Truly glad to have picked this up and chanced upon a story which addresses a medical concern that many individuals have had the misfortune of experiencing. I do not wish to explain further because that’s too much of a spoiler. Also, brownie points for how Colleen Hoover manages to imbue letter writing with such importance yet again. It is through letters that some of her characters single-handedly manage to “save the day”. I’d definitely recommend this book, whether you are in the mood for a contemporary fiction or not; read it, get empowered by it.

★ ★ ★ ★.5

A Very Large Expanse of Sea by Tahereh Mafi


Narratives on religion and the implications of shifting blame have been written time and time again. But what is extraordinary about Tahereh Mafi’s brainchild is the brandishing of a character, a 16 year old American girl of Iranian descent, whose integrity is questioned simply because she happened to exist in a time rife with terrorism and extremism. Before 9/11, Shirin led a relatively more peaceful life. But ever since the heinous incident set the world against those of Islamic faith, she too has been marked as the harbinger of all evil. She can’t set foot in public without having to hear racist slurs thrown her way, and for what? Choosing to display her religious inclination without fear?

Told from the point of view of a person of color, A Very Large Expanse of Sea is more than a YA romance. In all its honesty, it brings to us the extremely fickle nature of high school hierarchies. Even the hypocrisies that underlie societal behavior towards men and women of similar backgrounds is seen in the novel. It is apparent in the way Shirin and her brother, Navid are treated. While she is constantly battling remarks like, “Why don’t you go back to where you came from?”, he receives no such flak for being a Muslim. That begets the question, are symbols of diversity what propel people into deepening cultural barriers. Simply because Shirin chooses to wear her hijab and be empowered by it, she seems to remind everyone of her “otherness”. Moreover, the interactions, that Tahereh Mafi puts to paper in this book, are appalling enough to make you wonder if people are so blinded by fear as to fuel a fascist society.

Some of the things I really appreciated about this book is the inclusion of Persian words and a passing mention to a learning disability. You don’t really find that a lot in books. I was really pleased to read about a family that hadn’t allowed modernization to scrape away at their roots and traditions. The author’s writing style is crisp and straight forward. Shirin’s voice appears to be blunt at first, but her increased attachment to Ocean thaws her resolve and by the end of the book, her personality changes a bit.

One of my biggest pet peeves with regards to stories is having a character make sacrifices on the behalf of another (for the betterment of another) and I was quite afraid that was going to happen in the book. While Ocean is an incredibly supportive and open-minded character, it was Shirin’s story that appealed to me more; her struggles and her opinions. All in all, I would definitely recommend reading this book for the sake of the themes it juggles with, not necessarily for the love story aspect of it.

★★★★

Book Review — French Exit by Patrick deWitt

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French Exit displays the gradual unraveling of a mother and son, as they are left to deal with the brunt of the father’s death. Upon Franklin Price’s demise and the consequent bankruptcy, Frances and Malcolm realize that there’s very little left for them in Manhattan. And so, they set sail for Paris, unsure as to what life awaits them in that new continent.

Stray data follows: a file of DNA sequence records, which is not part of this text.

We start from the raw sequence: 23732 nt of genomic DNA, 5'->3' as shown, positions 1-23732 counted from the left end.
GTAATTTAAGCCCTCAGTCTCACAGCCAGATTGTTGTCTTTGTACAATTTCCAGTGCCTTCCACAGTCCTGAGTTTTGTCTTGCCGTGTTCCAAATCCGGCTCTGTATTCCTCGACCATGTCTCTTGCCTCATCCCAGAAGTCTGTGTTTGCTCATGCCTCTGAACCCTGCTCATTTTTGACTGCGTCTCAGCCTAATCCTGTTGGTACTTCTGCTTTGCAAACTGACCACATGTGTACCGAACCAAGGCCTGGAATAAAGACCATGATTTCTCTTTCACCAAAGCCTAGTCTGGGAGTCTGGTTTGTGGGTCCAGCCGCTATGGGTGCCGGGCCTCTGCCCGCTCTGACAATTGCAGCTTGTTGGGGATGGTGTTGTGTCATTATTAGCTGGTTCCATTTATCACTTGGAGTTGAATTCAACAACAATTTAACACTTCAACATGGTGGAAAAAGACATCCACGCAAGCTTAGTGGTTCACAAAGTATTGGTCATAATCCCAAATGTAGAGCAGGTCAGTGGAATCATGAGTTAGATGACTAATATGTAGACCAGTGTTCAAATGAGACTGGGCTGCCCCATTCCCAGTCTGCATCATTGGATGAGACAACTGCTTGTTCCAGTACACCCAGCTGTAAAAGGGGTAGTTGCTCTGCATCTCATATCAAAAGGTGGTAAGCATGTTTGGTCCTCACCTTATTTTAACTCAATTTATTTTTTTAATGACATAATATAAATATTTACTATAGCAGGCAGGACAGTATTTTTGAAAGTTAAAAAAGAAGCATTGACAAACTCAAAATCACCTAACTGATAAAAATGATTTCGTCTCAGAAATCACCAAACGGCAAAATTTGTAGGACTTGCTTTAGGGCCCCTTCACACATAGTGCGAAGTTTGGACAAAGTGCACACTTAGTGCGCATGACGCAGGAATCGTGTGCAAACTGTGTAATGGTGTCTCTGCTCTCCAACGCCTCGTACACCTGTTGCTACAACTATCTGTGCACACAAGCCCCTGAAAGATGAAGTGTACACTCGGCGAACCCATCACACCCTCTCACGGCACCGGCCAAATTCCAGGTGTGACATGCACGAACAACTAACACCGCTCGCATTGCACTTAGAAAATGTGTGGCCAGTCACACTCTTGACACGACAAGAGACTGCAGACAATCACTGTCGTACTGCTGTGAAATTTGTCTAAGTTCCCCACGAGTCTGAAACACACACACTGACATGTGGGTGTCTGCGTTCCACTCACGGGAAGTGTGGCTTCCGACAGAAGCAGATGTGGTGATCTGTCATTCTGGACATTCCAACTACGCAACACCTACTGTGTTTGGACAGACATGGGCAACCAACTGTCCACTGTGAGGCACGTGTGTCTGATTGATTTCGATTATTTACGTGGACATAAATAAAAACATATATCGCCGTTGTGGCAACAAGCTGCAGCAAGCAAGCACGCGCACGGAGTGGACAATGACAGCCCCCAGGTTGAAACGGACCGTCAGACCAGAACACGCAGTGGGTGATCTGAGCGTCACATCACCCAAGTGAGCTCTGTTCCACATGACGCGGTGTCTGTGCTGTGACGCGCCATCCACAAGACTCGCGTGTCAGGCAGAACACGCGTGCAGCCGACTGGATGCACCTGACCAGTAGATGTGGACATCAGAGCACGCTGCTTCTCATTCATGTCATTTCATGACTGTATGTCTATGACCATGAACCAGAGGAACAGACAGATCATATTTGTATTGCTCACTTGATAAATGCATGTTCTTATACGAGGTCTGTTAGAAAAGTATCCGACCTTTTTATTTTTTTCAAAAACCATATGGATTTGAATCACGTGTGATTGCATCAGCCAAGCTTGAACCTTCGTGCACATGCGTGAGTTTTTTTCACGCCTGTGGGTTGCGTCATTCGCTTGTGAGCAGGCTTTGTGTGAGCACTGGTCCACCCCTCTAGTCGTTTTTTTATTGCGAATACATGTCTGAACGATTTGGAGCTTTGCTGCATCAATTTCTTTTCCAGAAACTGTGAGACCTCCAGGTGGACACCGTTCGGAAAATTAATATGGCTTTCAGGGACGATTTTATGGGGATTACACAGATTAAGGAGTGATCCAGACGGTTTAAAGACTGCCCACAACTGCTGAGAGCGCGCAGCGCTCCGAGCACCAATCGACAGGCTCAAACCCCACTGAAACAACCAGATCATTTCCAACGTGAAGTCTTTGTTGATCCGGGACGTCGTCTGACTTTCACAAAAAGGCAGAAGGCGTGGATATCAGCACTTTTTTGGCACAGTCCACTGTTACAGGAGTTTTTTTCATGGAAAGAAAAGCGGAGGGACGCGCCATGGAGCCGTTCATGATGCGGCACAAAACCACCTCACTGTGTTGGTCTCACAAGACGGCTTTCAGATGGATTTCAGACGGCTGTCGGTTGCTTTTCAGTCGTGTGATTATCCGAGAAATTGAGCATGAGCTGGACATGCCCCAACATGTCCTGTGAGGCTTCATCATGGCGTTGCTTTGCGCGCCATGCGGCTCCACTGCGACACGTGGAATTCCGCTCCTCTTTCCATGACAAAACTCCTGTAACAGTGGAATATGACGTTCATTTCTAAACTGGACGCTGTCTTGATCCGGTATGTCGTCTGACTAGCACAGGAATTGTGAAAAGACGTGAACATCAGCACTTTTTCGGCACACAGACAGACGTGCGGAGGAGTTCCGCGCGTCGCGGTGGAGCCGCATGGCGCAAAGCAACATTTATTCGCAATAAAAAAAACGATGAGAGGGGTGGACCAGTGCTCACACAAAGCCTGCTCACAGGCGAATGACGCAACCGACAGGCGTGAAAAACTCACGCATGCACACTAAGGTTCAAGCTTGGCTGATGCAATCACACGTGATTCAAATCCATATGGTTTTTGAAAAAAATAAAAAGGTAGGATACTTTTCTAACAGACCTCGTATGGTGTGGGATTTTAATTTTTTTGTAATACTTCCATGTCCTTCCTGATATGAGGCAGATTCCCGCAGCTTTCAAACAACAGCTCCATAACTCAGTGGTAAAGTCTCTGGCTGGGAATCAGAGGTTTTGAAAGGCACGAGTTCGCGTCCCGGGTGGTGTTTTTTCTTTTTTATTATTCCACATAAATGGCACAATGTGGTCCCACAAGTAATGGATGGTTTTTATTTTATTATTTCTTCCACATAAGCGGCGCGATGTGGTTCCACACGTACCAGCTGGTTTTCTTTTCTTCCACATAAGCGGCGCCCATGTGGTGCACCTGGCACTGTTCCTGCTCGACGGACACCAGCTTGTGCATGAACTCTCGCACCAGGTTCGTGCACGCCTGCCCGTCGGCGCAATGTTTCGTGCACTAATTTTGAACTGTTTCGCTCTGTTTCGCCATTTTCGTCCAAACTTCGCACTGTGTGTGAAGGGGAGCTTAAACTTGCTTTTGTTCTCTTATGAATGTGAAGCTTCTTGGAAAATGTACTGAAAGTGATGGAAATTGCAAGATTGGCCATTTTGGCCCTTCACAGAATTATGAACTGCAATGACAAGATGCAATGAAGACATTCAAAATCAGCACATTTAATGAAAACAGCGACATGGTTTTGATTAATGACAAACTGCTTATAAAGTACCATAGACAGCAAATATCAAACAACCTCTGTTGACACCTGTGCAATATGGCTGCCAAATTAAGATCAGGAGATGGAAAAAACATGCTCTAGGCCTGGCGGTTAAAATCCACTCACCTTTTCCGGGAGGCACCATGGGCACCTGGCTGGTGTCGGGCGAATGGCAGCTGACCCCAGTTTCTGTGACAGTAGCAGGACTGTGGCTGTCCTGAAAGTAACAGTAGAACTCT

Right off the bat, it is clear that Patrick deWitt’s tragic-comedy does not read like an easy, fluffy contemporary in terms of the language and style of writing. I wouldn’t really recommend it for beginners, because it takes a bit of getting used to and if you’re not familiar with comedy of manners as a genre, then you could find it somewhat dry. That said, I would’ve finished it in one sitting simply because of how engaging the story is. On the surface, the plot is about a mother and son relocating to another place because of all the hardships that have come their way. But as you get into the groove of the novel, you realize it’s as much about the disconnect in their family as it is about their dependence on one another, and how they’ve allowed that to shape their individual relations.

In my opinion, none of the characters in this book can be classified as a type, which is a great quality in a book. They’re unusual in their mannerisms and add new dimensions to the story. Take for example, Mme Reynard who passive-aggressively paves her way into the lives of Frances and Malcolm Price. She becomes so possessive of her friendship with them that she likes it not when others join the gang. In a way, she takes on this nurturing role, caring for the troop when no one else would. At times, Malcolm and Frances relation reminded me of Norma and Norman Bates from Psycho. One of the things I didn’t like about the book is that I wasn’t convinced by Malcolm’s love for Susan. He appeared to be indifferent and distant towards her. In fact, that’s how he is portrayed for almost the entirety of the novel. You’ll find themes of divination, class hierarchy and familial reparations in this book. I definitely enjoyed reading it, because of the humor that has been imbued into it and it is quite unlike the books I usually read. So, do give it a try!

Rating – 3.5 out of 5 stars

What do you get out of it? A tragic-comedy that takes you from the upper echelons of society to a state of deterioration.

Thank you Bloomsbury India for sending me a copy of this book in exchange for an honest review.

Cover Reveal — Paradise Towers by Shweta Bachchan-Nanda

Shweta Bachchan-Nanda’s debut novel is all set to leap onto bookshelves come 2nd week of October 2018. The book already has a very mesmerizing trailer that you can watch on HarperCollins India’s Instagram page. Here’s what the cover looks like: